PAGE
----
Turia Pitt on tackling adversity

Turia Pitt “Accidents happen all the time and anyone can get injured, I’m not unique, but what is unique is how I’ve rebuilt my life, which is as good as, if not better, than before.”

Kirstie Bedford talks to burns survivor Turia Pitt about her incredible courage and how you can tackle adversity head-on – and win.

Turia Pitt has endured more than most of us will in a lifetime, but she doesn’t want your sympathy, and she certainly doesn’t need it.

Being a victim doesn’t sit well with the now 35 year old from the small town of Mollymook on the south coast of NSW, and it never has; but it was a position she found herself in after she was caught in a bushfire while competing in an ultra-marathon in the Kimberley region in 2011. The former model and mining engineer received 65% burns to her body and was told by doctors she’d never walk, run or be independent again. 

What she did next defined all odds.


A fitness fanatic, the challenge of a 100-kilometre race had appealed to the then 24-year-old. “I loved to run, whenever I was stressed at the mine I’d go out for a two hour run and it’d clear my mind.” The race began like any other, but what she couldn’t possibly know was that a raging bushfire was heading straight for her and she became trapped in a gorge with no-where to go. Talking about it now doesn’t sit well with her, but she says it was “kind of surreal”.

“It’s like a movie and there’s a lot of disbelief and shock. Afterwards they flew me to Concord Hospital and I was asleep for a month and woke up six months later.” She says when she woke up she doesn’t really remember that much because she was in a lot of pain and on a lot of medication, but of course her fiancé Michael, and her mother and other family were by her side.


Despite losing the use of seven fingers and in immense pain, she hadn’t lost her determination. “I realised that if I did work hard and took steps each day that I’d get results and so my goals were small .. like walking five steps and doing stairs and they grew from there.”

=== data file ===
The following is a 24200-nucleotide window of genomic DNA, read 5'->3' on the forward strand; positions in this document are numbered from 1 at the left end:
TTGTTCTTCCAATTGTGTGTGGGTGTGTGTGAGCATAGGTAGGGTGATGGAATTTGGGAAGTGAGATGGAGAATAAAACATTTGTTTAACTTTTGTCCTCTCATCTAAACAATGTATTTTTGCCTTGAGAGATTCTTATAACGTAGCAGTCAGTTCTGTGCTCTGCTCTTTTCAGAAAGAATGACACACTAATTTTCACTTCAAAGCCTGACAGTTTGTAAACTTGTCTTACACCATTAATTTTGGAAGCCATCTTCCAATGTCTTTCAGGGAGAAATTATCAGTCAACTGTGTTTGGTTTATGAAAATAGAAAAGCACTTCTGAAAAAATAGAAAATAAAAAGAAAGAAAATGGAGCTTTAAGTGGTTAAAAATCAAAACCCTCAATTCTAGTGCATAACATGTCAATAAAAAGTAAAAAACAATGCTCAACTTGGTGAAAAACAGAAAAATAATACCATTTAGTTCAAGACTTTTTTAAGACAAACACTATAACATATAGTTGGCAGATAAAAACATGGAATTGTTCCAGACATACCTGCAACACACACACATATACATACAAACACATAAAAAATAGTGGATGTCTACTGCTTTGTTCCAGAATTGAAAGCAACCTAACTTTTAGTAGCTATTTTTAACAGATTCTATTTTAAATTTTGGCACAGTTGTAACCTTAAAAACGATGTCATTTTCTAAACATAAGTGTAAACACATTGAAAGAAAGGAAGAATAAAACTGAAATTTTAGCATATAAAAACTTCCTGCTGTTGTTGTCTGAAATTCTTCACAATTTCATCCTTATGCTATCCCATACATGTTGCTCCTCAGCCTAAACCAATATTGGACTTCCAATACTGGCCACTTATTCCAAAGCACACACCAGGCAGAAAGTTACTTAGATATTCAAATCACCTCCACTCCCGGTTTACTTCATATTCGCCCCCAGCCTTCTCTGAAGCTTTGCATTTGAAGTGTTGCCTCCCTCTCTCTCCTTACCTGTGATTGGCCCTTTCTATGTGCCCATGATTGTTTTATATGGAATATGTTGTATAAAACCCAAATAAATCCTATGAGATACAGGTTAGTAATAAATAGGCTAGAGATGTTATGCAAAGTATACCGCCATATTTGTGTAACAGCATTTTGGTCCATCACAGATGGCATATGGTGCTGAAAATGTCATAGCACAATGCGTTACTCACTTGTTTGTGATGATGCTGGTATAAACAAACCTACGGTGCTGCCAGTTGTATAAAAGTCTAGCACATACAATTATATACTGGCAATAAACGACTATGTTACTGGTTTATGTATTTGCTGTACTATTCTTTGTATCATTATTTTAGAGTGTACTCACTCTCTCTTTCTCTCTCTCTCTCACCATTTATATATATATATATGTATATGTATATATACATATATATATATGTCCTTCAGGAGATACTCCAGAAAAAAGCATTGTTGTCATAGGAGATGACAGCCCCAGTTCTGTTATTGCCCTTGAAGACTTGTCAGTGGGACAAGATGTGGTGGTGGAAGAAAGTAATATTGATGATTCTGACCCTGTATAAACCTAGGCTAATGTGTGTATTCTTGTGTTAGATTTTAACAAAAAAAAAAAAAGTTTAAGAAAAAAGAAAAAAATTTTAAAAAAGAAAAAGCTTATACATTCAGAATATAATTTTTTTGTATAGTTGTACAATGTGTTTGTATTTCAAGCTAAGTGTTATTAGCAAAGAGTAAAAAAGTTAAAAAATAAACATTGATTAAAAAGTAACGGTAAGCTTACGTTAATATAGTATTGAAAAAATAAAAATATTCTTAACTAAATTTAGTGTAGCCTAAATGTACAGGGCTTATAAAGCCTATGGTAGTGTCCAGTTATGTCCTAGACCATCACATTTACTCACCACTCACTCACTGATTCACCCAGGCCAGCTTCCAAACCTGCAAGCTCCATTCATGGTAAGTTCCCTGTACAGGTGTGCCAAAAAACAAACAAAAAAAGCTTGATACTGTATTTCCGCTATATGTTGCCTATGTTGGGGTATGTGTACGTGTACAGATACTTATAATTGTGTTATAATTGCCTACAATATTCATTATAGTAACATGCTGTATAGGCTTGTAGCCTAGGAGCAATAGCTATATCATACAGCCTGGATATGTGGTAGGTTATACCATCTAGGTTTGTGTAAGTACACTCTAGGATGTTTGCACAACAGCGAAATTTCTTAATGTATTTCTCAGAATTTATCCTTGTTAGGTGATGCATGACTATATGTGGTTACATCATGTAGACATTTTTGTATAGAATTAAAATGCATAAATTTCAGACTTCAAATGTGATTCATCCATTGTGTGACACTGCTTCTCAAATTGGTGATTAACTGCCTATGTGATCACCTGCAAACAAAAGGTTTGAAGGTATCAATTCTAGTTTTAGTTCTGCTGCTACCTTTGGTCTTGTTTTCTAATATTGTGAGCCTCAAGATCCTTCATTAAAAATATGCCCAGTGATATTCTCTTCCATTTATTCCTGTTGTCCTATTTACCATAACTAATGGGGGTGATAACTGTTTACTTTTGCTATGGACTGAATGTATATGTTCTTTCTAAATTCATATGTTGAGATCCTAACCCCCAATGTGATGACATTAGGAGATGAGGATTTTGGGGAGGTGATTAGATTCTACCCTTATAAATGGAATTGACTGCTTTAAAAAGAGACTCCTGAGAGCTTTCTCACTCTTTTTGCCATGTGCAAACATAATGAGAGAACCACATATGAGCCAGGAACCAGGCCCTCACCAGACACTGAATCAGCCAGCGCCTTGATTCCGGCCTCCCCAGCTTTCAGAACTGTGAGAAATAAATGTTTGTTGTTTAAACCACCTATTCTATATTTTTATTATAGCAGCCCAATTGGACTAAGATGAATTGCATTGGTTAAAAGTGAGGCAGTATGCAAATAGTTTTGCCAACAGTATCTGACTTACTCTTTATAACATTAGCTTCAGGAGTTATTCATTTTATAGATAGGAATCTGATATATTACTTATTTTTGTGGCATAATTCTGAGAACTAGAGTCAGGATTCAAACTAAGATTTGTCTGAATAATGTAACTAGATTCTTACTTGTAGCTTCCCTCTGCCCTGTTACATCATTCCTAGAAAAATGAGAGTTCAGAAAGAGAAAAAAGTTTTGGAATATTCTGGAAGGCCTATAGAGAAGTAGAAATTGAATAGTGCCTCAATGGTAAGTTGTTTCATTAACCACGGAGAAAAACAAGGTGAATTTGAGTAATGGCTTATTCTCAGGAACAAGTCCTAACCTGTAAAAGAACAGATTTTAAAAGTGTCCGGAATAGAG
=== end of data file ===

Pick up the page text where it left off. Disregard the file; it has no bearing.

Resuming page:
She says of course it wasn’t all plain sailing. “It’s like life, some days you have good days and other days everything seems to go wrong and sometimes I felt positive and others I felt like this is hard and I can’t do this. No-one is invincible and I was in a lot of pain.” She says it’s not something you easily move on from. “You carry the trauma with you for the rest of your life, it’s like losing a loved one … it’s always with you.”


Born in Tahiti, Turia’s family moved to the south coast of New South Wales when she was three years old.  She’d always loved maths and science and chose mining because she wanted an “adventurous job in remote locations”.

She says mining engineering suited her, even if she didn’t typify the industry.   “When I first went to university one of the male students in the class said, ‘what are you doing here, you’re in the wrong class’ and I said no I’m not!” Turia had only been working in the industry for about a year when she competed in the ultra-marathon. 

“Accidents happen all the time and anyone can get injured, I’m not unique, but what is unique is how I’ve rebuilt my life, which is as good as, if not better, than before.”

This is part of an article that first appeared in an earlier issue of Executive PA Magazine in 2016. Read the full feature on Turia Pitt’s remarkable story here